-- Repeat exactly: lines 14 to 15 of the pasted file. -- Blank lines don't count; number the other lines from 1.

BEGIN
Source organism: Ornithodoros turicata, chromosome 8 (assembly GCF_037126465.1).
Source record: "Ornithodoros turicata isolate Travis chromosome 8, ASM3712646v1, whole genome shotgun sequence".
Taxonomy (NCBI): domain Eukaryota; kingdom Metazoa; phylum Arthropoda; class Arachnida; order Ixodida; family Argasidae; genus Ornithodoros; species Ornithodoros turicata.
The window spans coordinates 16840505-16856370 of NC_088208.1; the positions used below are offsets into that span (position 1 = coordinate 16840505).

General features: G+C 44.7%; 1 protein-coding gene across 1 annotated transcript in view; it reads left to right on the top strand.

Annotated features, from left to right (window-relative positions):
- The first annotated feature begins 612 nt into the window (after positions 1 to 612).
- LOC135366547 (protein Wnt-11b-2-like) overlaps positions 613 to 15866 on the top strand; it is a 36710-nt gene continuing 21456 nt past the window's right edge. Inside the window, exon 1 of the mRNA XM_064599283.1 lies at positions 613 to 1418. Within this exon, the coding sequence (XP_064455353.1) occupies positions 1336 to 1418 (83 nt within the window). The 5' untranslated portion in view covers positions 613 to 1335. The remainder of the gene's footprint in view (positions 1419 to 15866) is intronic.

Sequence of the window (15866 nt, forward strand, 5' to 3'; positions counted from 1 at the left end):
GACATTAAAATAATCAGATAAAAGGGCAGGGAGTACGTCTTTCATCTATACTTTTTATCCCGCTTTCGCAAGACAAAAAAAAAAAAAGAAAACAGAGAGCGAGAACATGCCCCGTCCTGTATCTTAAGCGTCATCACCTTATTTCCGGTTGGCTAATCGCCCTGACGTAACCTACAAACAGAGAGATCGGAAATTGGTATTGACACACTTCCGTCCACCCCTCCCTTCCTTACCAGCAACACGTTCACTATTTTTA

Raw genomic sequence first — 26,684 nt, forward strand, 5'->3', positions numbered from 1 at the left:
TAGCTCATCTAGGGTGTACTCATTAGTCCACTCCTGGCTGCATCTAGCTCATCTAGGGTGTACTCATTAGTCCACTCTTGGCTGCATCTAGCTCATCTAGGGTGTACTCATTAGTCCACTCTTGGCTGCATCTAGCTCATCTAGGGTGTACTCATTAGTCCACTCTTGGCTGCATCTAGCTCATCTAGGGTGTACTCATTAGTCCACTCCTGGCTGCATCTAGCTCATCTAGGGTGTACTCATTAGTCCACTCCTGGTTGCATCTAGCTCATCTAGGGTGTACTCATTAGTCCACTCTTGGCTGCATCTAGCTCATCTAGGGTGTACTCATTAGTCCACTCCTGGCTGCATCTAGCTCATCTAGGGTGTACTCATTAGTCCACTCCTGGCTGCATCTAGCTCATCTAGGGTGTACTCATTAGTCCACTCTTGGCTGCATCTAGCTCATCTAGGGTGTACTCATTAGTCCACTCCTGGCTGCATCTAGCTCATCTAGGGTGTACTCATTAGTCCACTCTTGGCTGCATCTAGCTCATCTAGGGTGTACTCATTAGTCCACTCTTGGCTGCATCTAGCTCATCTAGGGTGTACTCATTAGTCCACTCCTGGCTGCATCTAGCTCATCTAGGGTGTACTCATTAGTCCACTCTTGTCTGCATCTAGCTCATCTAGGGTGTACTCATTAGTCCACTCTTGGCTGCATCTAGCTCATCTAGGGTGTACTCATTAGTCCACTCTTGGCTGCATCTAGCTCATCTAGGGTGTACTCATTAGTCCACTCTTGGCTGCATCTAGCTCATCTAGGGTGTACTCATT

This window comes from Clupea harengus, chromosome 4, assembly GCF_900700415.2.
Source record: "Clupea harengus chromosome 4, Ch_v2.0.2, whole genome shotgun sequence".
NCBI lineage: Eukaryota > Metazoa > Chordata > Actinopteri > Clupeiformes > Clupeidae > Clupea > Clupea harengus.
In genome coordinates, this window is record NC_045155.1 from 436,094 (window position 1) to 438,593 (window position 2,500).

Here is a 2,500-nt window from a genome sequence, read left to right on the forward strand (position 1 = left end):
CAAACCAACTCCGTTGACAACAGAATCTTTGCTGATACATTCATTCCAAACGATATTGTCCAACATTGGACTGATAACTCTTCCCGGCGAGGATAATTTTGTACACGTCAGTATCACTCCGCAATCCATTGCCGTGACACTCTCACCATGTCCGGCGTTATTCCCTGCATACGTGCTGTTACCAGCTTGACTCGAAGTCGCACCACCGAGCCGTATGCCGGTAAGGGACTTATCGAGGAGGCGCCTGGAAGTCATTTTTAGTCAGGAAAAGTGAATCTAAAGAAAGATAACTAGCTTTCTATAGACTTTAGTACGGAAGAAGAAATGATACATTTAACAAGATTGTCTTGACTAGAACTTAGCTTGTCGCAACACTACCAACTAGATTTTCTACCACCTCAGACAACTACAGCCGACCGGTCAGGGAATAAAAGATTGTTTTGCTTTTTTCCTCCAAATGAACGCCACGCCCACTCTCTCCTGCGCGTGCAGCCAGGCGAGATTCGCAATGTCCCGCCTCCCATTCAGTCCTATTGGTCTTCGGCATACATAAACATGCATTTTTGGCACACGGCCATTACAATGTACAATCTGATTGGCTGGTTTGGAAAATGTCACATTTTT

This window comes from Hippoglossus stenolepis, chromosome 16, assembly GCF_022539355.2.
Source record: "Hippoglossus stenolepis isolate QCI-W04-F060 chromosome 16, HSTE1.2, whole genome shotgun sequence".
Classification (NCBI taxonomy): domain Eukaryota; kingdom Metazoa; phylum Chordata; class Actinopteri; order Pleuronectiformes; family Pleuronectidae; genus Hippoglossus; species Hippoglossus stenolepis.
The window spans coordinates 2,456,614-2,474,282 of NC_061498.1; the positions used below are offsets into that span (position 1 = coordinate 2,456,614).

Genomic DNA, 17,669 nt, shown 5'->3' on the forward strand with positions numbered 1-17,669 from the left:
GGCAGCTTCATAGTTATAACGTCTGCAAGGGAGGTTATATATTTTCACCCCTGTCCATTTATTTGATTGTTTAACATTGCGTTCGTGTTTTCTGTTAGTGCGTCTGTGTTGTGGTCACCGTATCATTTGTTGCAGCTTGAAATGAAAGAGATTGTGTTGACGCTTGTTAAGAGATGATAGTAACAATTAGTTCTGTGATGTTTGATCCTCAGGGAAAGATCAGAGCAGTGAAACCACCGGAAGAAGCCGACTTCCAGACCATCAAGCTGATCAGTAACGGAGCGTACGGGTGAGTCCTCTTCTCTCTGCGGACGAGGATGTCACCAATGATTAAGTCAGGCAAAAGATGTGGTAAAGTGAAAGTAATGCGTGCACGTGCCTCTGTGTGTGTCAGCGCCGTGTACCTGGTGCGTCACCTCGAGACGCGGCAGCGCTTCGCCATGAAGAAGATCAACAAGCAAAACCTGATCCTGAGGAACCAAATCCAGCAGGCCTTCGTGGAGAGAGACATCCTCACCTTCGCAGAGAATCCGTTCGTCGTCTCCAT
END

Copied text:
Source record: "Clupea harengus chromosome 4, Ch_v2.0.2, whole genome shotgun sequence".
NCBI lineage: Eukaryota > Metazoa > Chordata > Actinopteri > Clupeiformes > Clupeidae > Clupea > Clupea harengus.